Russian military jets carried out airstrikes in Syria for the first time on Wednesday, targeting what Moscow said were Islamic State positions. However a U.S. official and others cast doubt on that claim, saying the Russians appeared to be attacking opposition groups fighting Syrian government forces.
President Vladimir Putin sought to portray the airstrikes as a pre-emptive attack against the Islamic militants who have taken over large parts of Syria and Iraq. Russia estimates at least 2,400 of its own citizens are already fighting alongside extremists in Syria and Iraq.
Video released by the Russian Defense Ministry:
“If they (militants) succeed in Syria, they will return to their home country, and they will come to Russia, too,” Putin said in a televised speech at a government session.
The U.S. and Russia both agree on the need to fight Islamic State, but are in dispute about what to do about Syrian President Bashar Assad’s government. At the U.N. General Assembly, President Barack Obama said the U.S. and Russia could work together on a political transition, but only if Assad leaving power was the result. Putin is Assad’s most powerful backer.
The Russian airstrikes targeted positions, vehicles and warehouses that Moscow believes belong to IS militants, Russian Defense Ministry spokesman Igor Konashenkov told Russian news agencies.
A senior U.S. official, however, said the airstrikes don’t appear to be targeting ISIL, because the militants aren’t in the western part of the country, beyond Homs, where the strikes were directed.
It appears the strikes were directed against opposition groups fighting against Assad, according to the official, who wasn’t authorized to discuss the Russian airstrikes publicly so spoke on condition of anonymity.
Russia notified the U.S. about the impending airstrikes through the embassy in Baghdad about an hour before they started, the official said. According to the official, there were no conflicts with the Russian strikes, and they had no impact on the coalition missions, which are primarily in the north and east. The U.S. is still trying to assess the damages of the Russian strikes.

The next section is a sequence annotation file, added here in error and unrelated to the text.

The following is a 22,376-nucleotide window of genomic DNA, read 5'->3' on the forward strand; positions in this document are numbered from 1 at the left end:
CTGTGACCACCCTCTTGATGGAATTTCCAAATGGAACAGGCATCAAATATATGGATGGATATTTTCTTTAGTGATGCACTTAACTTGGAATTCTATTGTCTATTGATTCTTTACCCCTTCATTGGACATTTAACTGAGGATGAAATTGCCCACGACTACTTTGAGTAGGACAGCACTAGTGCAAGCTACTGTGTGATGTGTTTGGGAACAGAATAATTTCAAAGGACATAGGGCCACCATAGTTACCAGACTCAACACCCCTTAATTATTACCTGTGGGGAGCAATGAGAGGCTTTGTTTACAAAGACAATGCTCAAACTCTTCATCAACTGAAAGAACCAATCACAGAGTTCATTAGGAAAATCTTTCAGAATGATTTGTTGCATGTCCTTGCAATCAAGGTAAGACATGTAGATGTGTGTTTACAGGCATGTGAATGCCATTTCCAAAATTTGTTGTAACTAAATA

Syrian state television quoted an unnamed military official as saying that Russian warplanes have targeted ISIL positions in central Syria, including the areas of Rastan and Talbiseh, and areas near the town of Salamiyeh in Hama province.
ISIL controls parts of Homs province, including the historic town of Palmyra. Homs also has positions run by al-Qaida’s affiliate in Syria, known as the Nusra Front. Both groups have fighters from the former Soviet Union including Chechens.
The official said the Russian airstrikes were in cooperation with the Syrian air force.
Genevieve Casagrande of the Institute of the Study of War, using an alternative acronym for Islamic State, said the airstrike on Talbisah, “did not hit ISIS militants and rather resulted in a large number of civilian casualties.”
“If confirmed, the airstrike would signal Russian intent to assist in the Syrian regime’s war effort at large, rather than securing the regime’s coastal heartland of Latakia and Tartous,” she said.
Meanwhile a U.S.-backed Syrian rebel group claimed that Russian warplanes have hit its positions in central Syria. The group, known as Tajamu Alezzah, wrote scornfully on Twitter Wednesday that “eradicating terrorism appears to begin with attacks” on its locations in the central city of Latamna in the province of Hama.
The group, which boasts of having TOW missiles, didn’t provide specific details on the targets or how it can ascertain the strikes were by Russian jets.
Washington has equipped and trained a number of moderate Syrian rebel groups but most have been crushed by al-Qaida’s affiliate in Syria.
Former U.S. CIA director, Gen. David Petraeus, has said he believes Russian President Vladimir Putin’s immediate objective in Syria is to solidify the corridor on the Mediterranean coast between Latakia where he has an air base and Tartus where he has a Russian naval base.
As he testified before the Senate Armed Services Committee last week, Petraeus said Putin also wants to help Syrian President Bashar Assad solidify his grip on the country, which has been increasingly challenged in recent months by the Islamic State and other opposition groups.
Petraeus warned against partnering with Russia, Iran and Assad against IS and said the U.S. should deter any action by Russia involving any of the forces backed by the U.S.
“If Russia wanted to fight ISIS, they could have joined the 60-plus member coalition that Gen. Allen has so capably put together and help drop bombs on ISIS. They have some capabilities that would be useful to that fight so this is clearly not what they’re up to,” he said.